How to Make a Jupiter Brain – A Computer the Size of a Planet
How feasible is it to build a Jupiter brain, a computer the size of a planet? Just in the past few decades, the amount of computational power that’s available to humanity has increased dramatically. Your smartphone is millions of times more powerful than the NASA computers used to send astronauts to the moon on the Apollo 11 mission in 1969. Computers have become integral to our lives, becoming the backbone of our communications, finances, education, art, health care, military, and entertainment. In fact, it would be hard to find an area of our lives that computers didn’t affect.
Now imagine that one day we make a computer that’s the size of an entire planet. And we’re not talking Earth, but larger, a megastructure the size of a gas giant like Jupiter. What would be the implications for humans to operate a computer that size, with an absolutely enormous, virtually limitless, amount of computing power? How would our lives change? One certainly begins to conjure up the transformational effects of having so much oomph, from energy generation to space travel and colonization to a fundamental change in the lifespan and abilities of future humans.
But while speculation of that sort can easily lead us into the fictional realm, what are the known facts about creating such an impressive computer? How hard would it be?
The limits of a Jupiter brain
Building a Jupiter brain would be dependent on specific factors that limit the power of a computer, as outlined by the Swedish computational neuroscientist and transhumanist Anders Sandberg in his seminal 1999 paper on the subject. His work, titled “The Physics of Informational Processing Superobjects: Daily Life Among the Jupiter Brains,” focused on the stipulations of building such an enormous computer. As Anders writes in his paper, the “laws of physics impose constraints on the activities of intelligent beings regardless of their motivations, culture or technology.” Even more specifically, he argues, each civilization is also limited by the physics of information processing.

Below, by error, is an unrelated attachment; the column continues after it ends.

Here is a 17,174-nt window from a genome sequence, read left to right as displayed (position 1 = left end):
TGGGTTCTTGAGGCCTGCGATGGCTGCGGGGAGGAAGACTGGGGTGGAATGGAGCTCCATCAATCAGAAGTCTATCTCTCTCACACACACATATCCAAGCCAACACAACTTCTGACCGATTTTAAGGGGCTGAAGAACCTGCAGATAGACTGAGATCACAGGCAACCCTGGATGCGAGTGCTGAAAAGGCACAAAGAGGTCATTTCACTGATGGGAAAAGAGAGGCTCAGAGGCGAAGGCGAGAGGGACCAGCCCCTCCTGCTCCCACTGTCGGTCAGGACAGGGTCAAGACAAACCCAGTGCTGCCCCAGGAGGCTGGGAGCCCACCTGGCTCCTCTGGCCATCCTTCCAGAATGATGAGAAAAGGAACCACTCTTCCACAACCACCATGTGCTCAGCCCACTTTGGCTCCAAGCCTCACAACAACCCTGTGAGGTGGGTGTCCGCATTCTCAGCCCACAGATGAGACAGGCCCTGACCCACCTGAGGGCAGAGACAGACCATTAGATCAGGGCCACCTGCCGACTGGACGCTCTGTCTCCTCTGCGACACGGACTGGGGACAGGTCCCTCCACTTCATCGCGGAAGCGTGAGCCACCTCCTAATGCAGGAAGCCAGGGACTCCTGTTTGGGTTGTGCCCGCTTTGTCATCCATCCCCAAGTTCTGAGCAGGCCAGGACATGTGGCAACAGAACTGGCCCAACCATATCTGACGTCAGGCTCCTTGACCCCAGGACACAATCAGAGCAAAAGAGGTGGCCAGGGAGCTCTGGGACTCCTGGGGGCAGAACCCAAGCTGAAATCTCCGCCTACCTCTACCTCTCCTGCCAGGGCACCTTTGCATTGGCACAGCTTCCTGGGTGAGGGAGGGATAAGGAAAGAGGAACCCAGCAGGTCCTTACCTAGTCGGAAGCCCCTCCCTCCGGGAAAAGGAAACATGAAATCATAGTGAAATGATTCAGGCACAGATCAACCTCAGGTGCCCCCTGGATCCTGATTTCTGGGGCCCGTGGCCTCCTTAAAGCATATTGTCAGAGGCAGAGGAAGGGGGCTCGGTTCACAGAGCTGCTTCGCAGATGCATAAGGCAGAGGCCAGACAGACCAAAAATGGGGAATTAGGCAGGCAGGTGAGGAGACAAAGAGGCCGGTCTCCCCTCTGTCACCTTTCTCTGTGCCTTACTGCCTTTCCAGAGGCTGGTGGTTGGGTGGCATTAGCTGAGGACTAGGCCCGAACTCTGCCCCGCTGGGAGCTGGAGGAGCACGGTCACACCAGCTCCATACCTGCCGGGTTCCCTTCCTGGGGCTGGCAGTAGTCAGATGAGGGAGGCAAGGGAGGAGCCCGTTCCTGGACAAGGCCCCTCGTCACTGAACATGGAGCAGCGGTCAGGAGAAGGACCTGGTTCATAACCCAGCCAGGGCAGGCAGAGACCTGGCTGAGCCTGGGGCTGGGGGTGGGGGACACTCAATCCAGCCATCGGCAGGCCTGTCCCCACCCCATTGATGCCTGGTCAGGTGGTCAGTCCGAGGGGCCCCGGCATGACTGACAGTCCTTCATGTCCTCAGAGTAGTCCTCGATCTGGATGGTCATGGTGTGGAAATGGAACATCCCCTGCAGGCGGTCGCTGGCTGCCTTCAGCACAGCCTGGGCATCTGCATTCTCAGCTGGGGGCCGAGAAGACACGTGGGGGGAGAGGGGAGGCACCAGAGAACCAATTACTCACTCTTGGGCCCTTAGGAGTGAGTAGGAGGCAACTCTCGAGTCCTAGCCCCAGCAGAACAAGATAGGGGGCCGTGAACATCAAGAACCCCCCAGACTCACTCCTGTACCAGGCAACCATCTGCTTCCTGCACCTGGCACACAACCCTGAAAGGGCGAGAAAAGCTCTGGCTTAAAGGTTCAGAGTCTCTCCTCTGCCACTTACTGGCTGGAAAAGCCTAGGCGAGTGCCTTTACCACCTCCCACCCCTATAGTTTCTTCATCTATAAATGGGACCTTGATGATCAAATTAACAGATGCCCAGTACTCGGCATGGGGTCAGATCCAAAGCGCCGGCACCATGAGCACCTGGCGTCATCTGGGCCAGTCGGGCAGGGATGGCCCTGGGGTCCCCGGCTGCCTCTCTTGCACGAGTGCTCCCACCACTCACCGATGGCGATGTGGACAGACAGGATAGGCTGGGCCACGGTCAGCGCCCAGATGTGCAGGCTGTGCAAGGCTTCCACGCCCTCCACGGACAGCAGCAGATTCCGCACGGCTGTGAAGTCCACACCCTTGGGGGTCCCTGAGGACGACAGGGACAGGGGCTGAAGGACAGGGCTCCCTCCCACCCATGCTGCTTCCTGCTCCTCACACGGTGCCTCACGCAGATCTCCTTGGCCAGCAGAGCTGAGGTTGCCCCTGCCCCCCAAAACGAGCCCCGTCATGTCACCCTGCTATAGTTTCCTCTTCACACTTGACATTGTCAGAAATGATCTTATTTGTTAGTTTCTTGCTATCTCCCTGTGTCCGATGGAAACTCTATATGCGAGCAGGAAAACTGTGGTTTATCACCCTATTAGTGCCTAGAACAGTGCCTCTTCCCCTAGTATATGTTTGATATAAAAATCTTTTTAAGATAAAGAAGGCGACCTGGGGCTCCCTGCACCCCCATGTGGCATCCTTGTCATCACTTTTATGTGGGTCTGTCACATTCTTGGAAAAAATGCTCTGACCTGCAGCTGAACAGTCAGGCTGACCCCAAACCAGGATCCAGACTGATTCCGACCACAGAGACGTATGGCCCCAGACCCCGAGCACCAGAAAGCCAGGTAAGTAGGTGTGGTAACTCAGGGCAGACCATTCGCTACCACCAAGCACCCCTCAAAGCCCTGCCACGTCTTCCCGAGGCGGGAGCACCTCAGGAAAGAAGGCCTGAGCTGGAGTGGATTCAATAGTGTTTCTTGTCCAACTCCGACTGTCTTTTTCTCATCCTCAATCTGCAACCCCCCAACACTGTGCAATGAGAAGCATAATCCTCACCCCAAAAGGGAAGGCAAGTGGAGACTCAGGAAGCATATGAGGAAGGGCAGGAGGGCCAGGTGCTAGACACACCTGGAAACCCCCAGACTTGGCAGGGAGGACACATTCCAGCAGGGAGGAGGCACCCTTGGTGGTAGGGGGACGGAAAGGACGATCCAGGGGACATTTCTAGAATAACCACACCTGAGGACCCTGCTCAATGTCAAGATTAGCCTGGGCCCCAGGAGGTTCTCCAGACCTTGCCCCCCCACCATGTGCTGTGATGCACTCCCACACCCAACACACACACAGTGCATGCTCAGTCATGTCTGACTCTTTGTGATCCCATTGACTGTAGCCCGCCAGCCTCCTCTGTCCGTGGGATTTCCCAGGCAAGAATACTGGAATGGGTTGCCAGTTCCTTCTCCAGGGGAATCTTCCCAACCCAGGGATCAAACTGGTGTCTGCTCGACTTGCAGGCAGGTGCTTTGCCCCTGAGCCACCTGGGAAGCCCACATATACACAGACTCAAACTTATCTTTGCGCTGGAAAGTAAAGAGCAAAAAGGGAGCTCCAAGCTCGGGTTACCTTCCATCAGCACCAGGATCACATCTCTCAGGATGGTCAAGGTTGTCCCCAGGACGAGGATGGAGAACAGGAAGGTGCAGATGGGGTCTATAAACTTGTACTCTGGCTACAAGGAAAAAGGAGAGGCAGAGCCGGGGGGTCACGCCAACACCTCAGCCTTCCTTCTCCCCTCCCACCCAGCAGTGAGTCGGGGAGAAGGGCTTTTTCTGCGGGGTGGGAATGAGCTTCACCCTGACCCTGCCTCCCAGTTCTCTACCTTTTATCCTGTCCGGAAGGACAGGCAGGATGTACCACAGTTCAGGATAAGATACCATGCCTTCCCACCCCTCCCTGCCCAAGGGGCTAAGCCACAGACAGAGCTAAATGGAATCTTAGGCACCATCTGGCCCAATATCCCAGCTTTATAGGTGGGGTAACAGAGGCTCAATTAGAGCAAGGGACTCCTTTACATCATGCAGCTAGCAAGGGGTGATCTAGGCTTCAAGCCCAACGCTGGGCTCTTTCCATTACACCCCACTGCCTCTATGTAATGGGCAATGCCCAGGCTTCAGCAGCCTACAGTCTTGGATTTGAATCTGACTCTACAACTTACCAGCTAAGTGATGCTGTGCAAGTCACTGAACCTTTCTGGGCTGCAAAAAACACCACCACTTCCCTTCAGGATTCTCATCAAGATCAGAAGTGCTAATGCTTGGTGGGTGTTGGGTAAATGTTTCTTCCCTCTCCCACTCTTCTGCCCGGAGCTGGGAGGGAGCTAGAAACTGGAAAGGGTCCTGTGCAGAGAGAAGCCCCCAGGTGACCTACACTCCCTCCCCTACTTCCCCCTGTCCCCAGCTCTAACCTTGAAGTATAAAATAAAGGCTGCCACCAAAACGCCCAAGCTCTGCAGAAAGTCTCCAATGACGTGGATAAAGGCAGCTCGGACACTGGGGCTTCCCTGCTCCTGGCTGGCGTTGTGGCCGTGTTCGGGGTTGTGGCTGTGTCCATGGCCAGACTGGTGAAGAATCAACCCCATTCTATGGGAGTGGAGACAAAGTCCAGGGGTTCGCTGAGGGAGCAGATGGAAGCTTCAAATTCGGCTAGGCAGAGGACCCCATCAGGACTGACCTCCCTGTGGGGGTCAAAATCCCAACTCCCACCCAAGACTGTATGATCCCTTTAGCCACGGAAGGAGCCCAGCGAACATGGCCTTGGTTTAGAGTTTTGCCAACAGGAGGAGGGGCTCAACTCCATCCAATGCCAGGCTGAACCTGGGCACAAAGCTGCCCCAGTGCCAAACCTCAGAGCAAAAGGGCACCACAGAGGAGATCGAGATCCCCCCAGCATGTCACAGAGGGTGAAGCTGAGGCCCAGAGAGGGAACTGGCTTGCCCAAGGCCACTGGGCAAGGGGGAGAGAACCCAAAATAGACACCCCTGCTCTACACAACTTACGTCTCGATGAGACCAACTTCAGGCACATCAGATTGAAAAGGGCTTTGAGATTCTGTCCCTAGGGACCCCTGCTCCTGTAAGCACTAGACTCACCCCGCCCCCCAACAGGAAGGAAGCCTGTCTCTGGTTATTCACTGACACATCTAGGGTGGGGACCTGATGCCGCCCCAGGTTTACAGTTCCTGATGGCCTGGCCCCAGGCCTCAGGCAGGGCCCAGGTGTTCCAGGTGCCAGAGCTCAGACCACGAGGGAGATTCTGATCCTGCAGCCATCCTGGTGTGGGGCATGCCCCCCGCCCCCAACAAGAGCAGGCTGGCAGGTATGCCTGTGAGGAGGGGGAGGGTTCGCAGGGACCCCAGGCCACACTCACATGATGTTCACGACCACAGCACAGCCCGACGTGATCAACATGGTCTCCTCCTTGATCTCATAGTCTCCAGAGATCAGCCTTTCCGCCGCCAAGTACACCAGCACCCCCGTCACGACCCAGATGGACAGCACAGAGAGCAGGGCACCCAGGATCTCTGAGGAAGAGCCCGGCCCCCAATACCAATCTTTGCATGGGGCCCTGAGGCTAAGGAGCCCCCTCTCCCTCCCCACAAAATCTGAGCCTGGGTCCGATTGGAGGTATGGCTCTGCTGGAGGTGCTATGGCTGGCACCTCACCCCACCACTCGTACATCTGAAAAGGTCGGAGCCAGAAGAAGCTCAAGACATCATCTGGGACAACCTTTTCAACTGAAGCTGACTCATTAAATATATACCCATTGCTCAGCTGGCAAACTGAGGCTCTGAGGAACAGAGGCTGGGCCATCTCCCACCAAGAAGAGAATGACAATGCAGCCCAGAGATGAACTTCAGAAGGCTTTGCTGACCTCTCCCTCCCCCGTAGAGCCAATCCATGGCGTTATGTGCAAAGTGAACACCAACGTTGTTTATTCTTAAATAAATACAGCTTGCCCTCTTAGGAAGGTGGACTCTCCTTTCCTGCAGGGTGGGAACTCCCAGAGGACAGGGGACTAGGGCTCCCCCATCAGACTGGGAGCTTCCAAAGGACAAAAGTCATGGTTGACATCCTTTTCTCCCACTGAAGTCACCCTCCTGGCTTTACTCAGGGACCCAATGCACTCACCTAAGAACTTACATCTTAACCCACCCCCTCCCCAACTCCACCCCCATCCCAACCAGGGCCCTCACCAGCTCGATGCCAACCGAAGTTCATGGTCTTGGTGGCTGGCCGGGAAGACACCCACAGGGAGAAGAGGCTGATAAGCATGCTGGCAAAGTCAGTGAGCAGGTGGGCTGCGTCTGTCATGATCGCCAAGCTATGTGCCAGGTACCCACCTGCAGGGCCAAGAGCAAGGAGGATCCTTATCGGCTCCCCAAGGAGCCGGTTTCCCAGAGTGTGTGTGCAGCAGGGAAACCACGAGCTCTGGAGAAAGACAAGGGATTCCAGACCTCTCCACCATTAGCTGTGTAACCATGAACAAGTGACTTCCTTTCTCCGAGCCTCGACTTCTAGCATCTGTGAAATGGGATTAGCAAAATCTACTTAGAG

The specific physical constraints Sanders found in supersizing a computer are the following:
1. Processing and memory density
The elements that constitute a computer and its memory units, all the chips and circuits involved, have a finite size, which is limited by physics. This fact creates “an upper limit” on the processing and memory density of any computing system. In other words, you can’t create computer parts that are smaller than a certain shape, beyond a certain size they will stop functioning reliably.
2. Processing speed
The speed of information processing or memory retrieval is related to how fast electrical signals can travel through the computer, determined by the “natural timescales of physical processes,” writes Sandberg.
3. Communication delays
If we build a gigantic computer the size of a planet, it might experience delays in communication between its various extended parts due to the speed of light. In fact, the faster its processing speed, the longer the delays might feel “from an internal subjective point of view,” as the scientist describes. If we want to have fewer delays, the distances in the system need to be as small as possible, or else not need to utilize communication over long distances.